March 11, 2022 | SPORTS | By Michael Braithwaite

Just before noon on Tuesday, March 8, NFL Network’s Tom Pelissero reported that superstar quarterback Russell Wilson had been traded from the Seattle Seahawks to the Denver Broncos. This trade came just hours after Green Bay Packers quarterback Aaron Rodgers, heavily rumored to be interested in signing with the Broncos himself, signed an extension with his Wisconsin-based team that made him the highest annually paid quarterback in NFL history.

This trade comes one day after the six-year anniversary of legendary quarterback Peyton Manning’s retirement from football. Up until this trade, the Broncos had named a total of 11 players as their starting quarterback since the Hall of Famer retired, including Trevor Siemian, Case Keenum, Joe Flacco, Drew Lock, and, most recently, Teddy Bridgewater, to name a few.

In return for Wilson, Seattle got a large assortment of both players and draft picks to help ease the loss of their franchise quarterback of ten seasons. Upon acquiring Wilson and a 4th round draft pick, Denver sent back quarterback Drew Lock, tight end Noah Fant, and defensive linemen Shelby Harris as well as two first round draft picks, two second round draft picks, and a fifth round draft pick.

Wilson, 33, is coming off one of his worst statistical seasons with the Seahawks, having thrown for 3113 yards and recording a 54.7 quarterback rating in the 14 games he played last season, both of which were career lows. Moreover, Wilson missed three games in the middle of the season after fracturing a finger on his throwing hand on Oct. 7. He underperformed upon his return to the team, finishing the season with a starting record of 6-8 – the first losing season of his career.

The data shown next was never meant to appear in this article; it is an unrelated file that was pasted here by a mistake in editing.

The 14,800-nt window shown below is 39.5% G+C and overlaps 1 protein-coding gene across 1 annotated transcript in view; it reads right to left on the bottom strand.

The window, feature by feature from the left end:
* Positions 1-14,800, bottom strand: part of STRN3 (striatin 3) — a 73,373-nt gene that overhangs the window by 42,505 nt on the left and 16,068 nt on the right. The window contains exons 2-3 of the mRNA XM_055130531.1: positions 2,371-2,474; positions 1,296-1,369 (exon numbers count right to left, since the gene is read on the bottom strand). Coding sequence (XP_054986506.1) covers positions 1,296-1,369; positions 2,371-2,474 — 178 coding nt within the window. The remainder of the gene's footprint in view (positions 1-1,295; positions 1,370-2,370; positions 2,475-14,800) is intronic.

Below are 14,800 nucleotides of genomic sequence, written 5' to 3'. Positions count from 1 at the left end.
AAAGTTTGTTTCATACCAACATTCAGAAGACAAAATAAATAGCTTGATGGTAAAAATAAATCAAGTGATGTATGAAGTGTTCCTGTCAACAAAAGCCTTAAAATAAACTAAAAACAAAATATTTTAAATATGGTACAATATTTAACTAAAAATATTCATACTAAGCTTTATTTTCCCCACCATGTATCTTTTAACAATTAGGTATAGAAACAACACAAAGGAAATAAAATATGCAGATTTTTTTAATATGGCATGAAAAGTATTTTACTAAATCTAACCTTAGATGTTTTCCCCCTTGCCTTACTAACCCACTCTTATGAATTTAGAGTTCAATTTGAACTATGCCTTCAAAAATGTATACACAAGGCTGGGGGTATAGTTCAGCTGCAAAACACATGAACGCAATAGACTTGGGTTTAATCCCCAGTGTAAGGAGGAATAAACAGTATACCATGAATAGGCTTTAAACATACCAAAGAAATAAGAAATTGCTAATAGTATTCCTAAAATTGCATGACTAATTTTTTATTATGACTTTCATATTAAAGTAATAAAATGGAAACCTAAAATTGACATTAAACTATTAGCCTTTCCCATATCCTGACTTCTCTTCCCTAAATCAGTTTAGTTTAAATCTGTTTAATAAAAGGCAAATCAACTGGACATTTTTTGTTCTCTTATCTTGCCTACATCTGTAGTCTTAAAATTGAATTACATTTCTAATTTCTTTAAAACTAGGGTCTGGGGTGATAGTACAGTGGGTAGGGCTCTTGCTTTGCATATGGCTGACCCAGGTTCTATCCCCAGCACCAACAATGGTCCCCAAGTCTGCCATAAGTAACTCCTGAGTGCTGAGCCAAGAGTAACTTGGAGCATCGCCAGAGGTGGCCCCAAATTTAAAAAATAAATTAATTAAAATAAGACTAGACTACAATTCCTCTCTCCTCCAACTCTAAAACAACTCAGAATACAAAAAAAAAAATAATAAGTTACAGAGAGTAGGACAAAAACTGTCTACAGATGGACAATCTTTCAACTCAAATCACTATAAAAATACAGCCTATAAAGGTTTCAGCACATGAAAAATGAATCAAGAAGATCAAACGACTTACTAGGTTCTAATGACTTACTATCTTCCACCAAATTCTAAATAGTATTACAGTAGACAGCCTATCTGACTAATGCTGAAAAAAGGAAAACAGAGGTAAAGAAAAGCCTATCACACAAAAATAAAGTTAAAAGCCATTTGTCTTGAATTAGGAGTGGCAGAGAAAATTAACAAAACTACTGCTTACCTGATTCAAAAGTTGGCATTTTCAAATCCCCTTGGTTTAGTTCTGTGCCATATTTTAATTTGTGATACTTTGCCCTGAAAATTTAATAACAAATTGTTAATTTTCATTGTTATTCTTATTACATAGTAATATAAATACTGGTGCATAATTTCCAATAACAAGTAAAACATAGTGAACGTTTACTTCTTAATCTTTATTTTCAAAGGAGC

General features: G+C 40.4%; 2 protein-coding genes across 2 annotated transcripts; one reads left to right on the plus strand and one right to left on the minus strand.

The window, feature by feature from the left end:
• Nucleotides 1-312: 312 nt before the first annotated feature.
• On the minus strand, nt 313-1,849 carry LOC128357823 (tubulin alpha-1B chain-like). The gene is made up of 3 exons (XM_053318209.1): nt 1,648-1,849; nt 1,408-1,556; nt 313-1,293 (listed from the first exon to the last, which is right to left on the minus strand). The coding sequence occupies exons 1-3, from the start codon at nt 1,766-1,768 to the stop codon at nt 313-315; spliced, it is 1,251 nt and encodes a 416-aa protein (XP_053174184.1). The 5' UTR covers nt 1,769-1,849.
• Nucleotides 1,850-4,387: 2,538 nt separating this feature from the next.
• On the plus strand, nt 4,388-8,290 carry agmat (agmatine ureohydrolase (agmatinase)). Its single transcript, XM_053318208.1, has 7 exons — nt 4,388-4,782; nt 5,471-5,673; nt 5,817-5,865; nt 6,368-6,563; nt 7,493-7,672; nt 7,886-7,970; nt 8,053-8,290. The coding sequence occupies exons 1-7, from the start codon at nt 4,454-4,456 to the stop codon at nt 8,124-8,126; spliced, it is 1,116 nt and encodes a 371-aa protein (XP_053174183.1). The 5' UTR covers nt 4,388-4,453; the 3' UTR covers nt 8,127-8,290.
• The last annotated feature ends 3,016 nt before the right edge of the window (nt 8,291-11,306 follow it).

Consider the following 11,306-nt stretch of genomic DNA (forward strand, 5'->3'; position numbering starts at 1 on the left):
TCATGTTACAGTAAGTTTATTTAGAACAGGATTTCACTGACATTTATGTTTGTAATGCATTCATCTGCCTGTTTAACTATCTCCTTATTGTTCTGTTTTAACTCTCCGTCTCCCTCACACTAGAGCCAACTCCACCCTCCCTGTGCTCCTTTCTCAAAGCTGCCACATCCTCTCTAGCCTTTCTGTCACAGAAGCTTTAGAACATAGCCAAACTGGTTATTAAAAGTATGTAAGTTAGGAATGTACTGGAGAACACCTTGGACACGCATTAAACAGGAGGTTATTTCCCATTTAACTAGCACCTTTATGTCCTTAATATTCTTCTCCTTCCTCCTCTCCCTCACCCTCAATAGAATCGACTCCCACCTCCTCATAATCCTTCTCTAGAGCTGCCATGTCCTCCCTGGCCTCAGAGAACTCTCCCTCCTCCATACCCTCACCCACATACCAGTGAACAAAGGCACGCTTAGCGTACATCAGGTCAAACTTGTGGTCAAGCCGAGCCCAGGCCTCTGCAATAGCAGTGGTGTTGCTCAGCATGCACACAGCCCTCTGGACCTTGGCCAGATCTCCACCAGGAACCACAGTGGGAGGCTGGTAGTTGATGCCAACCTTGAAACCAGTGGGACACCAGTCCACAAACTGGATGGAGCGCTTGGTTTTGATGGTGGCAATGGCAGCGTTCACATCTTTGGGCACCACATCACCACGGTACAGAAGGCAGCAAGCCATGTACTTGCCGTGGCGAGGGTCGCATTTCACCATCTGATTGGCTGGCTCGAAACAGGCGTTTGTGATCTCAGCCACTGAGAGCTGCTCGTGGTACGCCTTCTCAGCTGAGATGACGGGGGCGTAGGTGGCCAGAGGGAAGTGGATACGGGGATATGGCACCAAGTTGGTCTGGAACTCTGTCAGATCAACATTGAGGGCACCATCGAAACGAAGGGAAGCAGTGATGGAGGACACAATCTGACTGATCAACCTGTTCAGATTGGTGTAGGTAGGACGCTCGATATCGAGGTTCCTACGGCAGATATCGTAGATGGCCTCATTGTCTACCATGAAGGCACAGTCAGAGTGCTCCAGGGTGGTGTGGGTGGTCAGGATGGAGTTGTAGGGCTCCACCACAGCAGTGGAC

Although his most recent season was lackluster by his standards, Wilson’s career, one that includes two Super Bowl appearances, is incredibly impressive. Wilson brings both veteran and championship experience to his new team, whose average player age was just under 26 this past season.

To this point, Wilson has a career record of 104-53-1 and has thrown for 37,059 yards and 292 touchdowns while having only 87 interceptions. Wilson was named a 2nd Team All-Pro by the Associated Press in 2019 and has been voted into the Pro Bowl nine times in his 10-year career.

Statistics and accolades aside, the trait that has defined Wilson the most throughout his career has been his elite scrambling ability outside the pocket. At 5-foot-11, Wilson uses his stout frame and quick agility to buy time from incoming pass rushers and then uses his accurate arm to find an open receiver downfield. While this ability makes Wilson stand out from his peers, it is something he had to do too often last season behind Seattle’s 25th-ranked offensive line.

Wilson is looking to lead the Broncos to a championship during the two years remaining on his contract.

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